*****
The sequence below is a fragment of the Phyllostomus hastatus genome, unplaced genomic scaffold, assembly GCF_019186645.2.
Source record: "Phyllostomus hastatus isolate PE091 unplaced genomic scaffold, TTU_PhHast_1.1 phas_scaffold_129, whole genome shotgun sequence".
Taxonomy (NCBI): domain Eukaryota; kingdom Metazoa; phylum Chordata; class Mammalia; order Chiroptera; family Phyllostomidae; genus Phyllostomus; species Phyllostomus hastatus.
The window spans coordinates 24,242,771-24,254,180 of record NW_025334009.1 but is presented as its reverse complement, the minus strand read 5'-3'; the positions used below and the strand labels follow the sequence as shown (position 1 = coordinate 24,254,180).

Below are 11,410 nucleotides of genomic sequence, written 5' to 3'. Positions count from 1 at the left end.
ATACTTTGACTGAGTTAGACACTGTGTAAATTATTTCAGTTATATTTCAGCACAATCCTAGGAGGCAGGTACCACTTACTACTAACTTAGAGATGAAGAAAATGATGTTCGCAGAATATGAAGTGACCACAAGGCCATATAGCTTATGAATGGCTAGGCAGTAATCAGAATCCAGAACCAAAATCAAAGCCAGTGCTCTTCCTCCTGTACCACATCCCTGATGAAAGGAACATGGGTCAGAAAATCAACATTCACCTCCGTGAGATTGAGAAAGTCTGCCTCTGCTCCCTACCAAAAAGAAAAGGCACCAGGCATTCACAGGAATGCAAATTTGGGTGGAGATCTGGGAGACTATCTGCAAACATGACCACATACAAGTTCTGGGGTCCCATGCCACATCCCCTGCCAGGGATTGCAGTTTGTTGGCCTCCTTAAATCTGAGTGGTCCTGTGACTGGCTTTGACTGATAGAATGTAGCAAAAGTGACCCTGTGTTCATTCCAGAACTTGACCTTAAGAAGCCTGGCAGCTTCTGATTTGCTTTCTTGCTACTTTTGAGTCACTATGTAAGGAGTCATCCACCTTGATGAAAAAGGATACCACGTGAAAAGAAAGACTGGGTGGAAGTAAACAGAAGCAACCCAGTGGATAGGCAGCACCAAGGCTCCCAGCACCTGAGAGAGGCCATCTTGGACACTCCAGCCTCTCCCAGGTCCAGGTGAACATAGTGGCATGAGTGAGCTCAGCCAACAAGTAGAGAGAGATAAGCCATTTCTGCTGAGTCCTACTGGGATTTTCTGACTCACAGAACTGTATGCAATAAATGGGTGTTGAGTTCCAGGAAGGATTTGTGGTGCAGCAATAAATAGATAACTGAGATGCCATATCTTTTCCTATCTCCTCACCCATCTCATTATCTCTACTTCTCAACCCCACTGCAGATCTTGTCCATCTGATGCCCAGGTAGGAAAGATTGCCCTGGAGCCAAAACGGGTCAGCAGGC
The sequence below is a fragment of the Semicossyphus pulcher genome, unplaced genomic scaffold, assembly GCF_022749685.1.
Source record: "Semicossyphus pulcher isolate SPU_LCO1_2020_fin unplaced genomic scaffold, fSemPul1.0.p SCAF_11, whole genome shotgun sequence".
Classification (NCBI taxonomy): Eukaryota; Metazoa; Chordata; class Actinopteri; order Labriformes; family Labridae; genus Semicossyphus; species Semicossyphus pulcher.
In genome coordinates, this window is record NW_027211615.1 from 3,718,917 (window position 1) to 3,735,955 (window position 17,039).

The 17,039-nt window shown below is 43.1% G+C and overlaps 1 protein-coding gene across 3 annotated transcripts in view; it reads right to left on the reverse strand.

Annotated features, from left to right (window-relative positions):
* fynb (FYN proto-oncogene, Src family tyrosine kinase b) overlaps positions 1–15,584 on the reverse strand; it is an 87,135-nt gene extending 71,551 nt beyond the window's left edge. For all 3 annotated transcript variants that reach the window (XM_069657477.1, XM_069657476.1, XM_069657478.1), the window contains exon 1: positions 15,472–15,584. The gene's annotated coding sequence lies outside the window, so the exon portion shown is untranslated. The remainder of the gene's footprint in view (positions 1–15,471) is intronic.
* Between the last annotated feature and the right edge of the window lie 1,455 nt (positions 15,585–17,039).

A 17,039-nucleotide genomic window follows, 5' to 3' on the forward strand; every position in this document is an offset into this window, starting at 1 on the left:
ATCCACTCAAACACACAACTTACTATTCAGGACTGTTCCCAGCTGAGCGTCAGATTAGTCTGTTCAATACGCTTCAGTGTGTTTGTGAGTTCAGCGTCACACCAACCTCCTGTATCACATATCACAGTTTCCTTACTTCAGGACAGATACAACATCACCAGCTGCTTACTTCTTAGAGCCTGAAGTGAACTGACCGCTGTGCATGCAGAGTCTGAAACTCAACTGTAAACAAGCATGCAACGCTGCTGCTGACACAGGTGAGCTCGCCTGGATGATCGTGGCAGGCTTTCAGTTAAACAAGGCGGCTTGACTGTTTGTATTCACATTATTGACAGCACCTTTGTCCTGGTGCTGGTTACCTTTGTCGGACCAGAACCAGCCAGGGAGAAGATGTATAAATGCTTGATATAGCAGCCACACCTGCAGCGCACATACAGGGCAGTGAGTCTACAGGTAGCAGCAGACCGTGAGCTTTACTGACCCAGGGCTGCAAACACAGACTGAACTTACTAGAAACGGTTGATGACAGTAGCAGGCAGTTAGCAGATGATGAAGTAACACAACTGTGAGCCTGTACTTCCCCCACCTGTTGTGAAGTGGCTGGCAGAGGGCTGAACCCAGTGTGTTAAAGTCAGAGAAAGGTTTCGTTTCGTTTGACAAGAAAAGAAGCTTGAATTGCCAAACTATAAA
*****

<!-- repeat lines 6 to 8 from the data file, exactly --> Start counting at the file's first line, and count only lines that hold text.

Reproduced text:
ATACTTTGACTGAGTTAGACACTGTGTAAATTATTTCAGTTATATTTCAGCACAATCCTAGGAGGCAGGTACCACTTACTACTAACTTAGAGATGAAGAAAATGATGTTCGCAGAATATGAAGTGACCACAAGGCCATATAGCTTATGAATGGCTAGGCAGTAATCAGAATCCAGAACCAAAATCAAAGCCAGTGCTCTTCCTCCTGTACCACATCCCTGATGAAAGGAACATGGGTCAGAAAATCAACATTCACCTCCGTGAGATTGAGAAAGTCTGCCTCTGCTCCCTACCAAAAAGAAAAGGCACCAGGCATTCACAGGAATGCAAATTTGGGTGGAGATCTGGGAGACTATCTGCAAACATGACCACATACAAGTTCTGGGGTCCCATGCCACATCCCCTGCCAGGGATTGCAGTTTGTTGGCCTCCTTAAATCTGAGTGGTCCTGTGACTGGCTTTGACTGATAGAATGTAGCAAAAGTGACCCTGTGTTCATTCCAGAACTTGACCTTAAGAAGCCTGGCAGCTTCTGATTTGCTTTCTTGCTACTTTTGAGTCACTATGTAAGGAGTCATCCACCTTGATGAAAAAGGATACCACGTGAAAAGAAAGACTGGGTGGAAGTAAACAGAAGCAACCCAGTGGATAGGCAGCACCAAGGCTCCCAGCACCTGAGAGAGGCCATCTTGGACACTCCAGCCTCTCCCAGGTCCAGGTGAACATAGTGGCATGAGTGAGCTCAGCCAACAAGTAGAGAGAGATAAGCCATTTCTGCTGAGTCCTACTGGGATTTTCTGACTCACAGAACTGTATGCAATAAATGGGTGTTGAGTTCCAGGAAGGATTTGTGGTGCAGCAATAAATAGATAACTGAGATGCCATATCTTTTCCTATCTCCTCACCCATCTCATTATCTCTACTTCTCAACCCCACTGCAGATCTTGTCCATCTGATGCCCAGGTAGGAAAGATTGCCCTGGAGCCAAAACGGGTCAGCAGGC
The sequence below is a fragment of the Semicossyphus pulcher genome, unplaced genomic scaffold, assembly GCF_022749685.1.
Source record: "Semicossyphus pulcher isolate SPU_LCO1_2020_fin unplaced genomic scaffold, fSemPul1.0.p SCAF_11, whole genome shotgun sequence".